Types of natural disasters

The definition of natural disaster is any catastrophic event that is caused by nature or the natural processes.

The severity of a disaster is measured in lives lost, economic loss, and the ability of the population to rebuild. Events that occur in less-populated areas are not considered disasters. So a flood on an uninhabited island would not count as a disaster, but a flood in a populated area is called a natural disaster.

Avalanche

An avalanche is a mass of snow that slides rapidly down an inclined slope, such as a mountainside or the roof of a building. Avalanches are triggered by either natural forces e.g. precipitation, wind drifting snow, rapid temperature changes or human activity.

In mountainous terrain, they are among the most serious hazards to human life and property and sometimes are also called snowslides.

Tornado

Tornadoes are violent storms that strike as a powerful rotating mixture of wind and thunderstorm clouds, extending from the clouds to the ground in a funnel shape. They are known to be the most powerful and destructive atmospheric generated phenomena.

A tornado forms when changes in wind speed and direction create a horizontal spinning effect within a storm cell. This effect is then tipped vertical by rising air moving up through the thunderclouds and it can tear up everything in its path.

Earthquake

An earthquake is the shaking of the surface of the Earth, resulting from the sudden release of energy in the Earth’s lithosphere that creates seismic waves. Earthquakes can range in size from those that are so weak that they cannot be felt to those violent enough to toss people around and destroy whole cities.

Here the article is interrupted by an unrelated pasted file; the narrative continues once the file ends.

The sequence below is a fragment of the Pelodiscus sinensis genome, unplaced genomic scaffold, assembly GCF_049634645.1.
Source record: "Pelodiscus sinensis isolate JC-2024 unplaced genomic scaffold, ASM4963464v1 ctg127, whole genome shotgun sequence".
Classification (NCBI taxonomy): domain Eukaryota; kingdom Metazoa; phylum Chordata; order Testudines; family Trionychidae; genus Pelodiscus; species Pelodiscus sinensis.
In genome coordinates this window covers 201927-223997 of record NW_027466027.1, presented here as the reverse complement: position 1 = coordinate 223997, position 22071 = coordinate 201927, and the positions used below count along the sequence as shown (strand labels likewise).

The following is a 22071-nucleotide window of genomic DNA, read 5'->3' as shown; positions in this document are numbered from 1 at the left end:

At the Earth’s surface, earthquakes manifest themselves by shaking and sometimes displacement of the ground.

Flood

A home is surrounded by floodwaters from Tropical Storm Harvey on Monday, Aug. 28, 2017, in Spring, Texas. (AP Photo/David J. Phillip)

It is a natural event or occurrence where a piece of land or area that is usually dry land, suddenly gets submerged under water. Some floods can occur suddenly and recede quickly. Others take days or even months to build and discharge.

Flooding is extremely dangerous and has the potential to wipe away an entire city, coastline or area, and cause extensive damage to life and property. It also has great erosive power and can be extremely destructive, even if it is a foot high.

Volcano Eruption

A volcanic eruption is one of the most dangerous and magnificent natural disasters.  When a volcano erupts, the volcano sends out ash clouds, lava and even volcanic bombs.

There is a high risk of danger from slow moving lava, though the lava might move slowly, it is very dangerous and can cause a lot of damage to property and human life. Some eruptions are not as strong as others. All volcanic eruptions can vary in strength with some not reaching any civilians or causing too much damage.  However, others can spread over a vast area, sometimes reaching several miles from the volcano. 

Drought

Droughts are one of the worst natural disasters to occur.  A drought is a lengthy period of time, stretching months or even years in which time and land has a decrease in water supply. This can happen at any given time, even in winter time, however, for most droughts, they do occur during warmer or drier months. Droughts happen when surface or underground water is reduced greatly, and in particular, when rain doesn’t occur during long periods of time, it can do considerable damage.

The effect of a drought can have a huge impact on many areas because both wildlife and plant life can die. These can happen in the most extreme droughts though for short droughts, most wildlife can be saved, plants are another matter.

It’s clear that natural disasters are a part of life as we know it.

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